Volvo has taken to the streets of Sweden with a fully-functional self-driving prototype - though perhaps not in the way you’d expect.
In this instance Volvo Trucks has handed self-driving duties over to a garbage truck, capable of navigating streets by itself with the low-speed maneuvering of a regular rubbish collection ideally suited to autonomous driving development.
The first time Volvo’s self-driving truck is introduced to a new route a human driver handles the controls while the truck's on-board systems logs the route via GPS and a sensor array. On the next visit the truck drives itself, while the driver grabs wheelie bins and loads them into the compactor unit at the back.
While a human would normally complete a collection route going forwards, Volvo’s system gets the truck to run in reverse, allowing the driver to stay nearer the compactor while still keeping an eye on the vehicle's progress.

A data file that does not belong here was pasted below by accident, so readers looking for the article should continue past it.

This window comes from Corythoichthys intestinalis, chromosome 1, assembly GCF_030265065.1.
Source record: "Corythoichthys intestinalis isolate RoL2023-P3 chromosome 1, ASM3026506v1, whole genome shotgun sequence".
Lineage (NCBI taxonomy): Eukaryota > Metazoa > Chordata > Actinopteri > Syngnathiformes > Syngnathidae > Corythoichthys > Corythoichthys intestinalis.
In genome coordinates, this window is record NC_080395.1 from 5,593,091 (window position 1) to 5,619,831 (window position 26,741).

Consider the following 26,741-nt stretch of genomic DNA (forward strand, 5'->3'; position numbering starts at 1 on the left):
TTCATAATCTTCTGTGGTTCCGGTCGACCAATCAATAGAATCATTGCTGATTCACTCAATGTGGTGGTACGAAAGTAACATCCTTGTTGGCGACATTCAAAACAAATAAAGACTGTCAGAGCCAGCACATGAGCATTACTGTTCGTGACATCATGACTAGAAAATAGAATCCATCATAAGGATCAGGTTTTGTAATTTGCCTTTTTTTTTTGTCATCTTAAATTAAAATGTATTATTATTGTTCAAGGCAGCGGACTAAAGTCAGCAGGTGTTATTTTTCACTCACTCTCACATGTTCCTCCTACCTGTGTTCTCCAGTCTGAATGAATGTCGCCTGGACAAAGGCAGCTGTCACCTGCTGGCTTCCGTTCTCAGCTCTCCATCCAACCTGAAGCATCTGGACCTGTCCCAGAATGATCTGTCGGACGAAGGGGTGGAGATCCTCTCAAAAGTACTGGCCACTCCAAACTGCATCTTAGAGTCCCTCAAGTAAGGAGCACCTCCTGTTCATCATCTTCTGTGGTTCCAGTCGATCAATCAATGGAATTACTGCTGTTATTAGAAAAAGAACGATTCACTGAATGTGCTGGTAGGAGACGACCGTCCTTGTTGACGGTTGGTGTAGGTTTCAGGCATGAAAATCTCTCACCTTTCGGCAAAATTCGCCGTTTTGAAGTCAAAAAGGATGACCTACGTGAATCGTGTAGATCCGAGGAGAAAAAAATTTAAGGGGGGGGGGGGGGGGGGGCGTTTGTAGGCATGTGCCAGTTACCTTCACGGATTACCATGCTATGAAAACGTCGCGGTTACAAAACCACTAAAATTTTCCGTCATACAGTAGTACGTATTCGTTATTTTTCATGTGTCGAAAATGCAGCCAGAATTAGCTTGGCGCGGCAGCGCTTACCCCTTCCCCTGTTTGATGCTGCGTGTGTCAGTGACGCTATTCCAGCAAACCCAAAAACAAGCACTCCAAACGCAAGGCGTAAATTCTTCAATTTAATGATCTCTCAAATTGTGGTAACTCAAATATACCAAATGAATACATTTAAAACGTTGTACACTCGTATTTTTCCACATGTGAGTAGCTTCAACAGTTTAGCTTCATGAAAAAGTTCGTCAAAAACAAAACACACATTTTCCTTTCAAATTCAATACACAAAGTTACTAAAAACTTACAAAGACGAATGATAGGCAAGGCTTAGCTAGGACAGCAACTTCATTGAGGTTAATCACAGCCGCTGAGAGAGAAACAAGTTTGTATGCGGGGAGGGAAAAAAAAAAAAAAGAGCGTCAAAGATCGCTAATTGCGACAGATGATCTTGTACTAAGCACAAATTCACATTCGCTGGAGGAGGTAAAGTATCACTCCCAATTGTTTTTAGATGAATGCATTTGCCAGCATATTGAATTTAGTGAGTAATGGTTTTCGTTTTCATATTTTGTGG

Without the need to drive in an out of the cabin, driver strain and injury risk is reduced, and unlike Australian bin-runs where two or sometimes three operators share driving and loading responsibilities, Volvo’s system helps keep staffing costs down. Further savings though efficiant triving, gear selection, and engine speed control are also possible.
Should the truck spot anything moving near it or an obstacle that suddenly appears on the road, it will stop and await clearance from the human operator before proceeding, with a full 360-degree monitoring range providing better coverage of the area surrounding the truck than human eyes could.
The automated garbage truck trial will run in Sweden until the end of 2017 with Volvo Truck monitoring data, not only on the vehicle's performance, but also its acceptance by other road users and local area residents.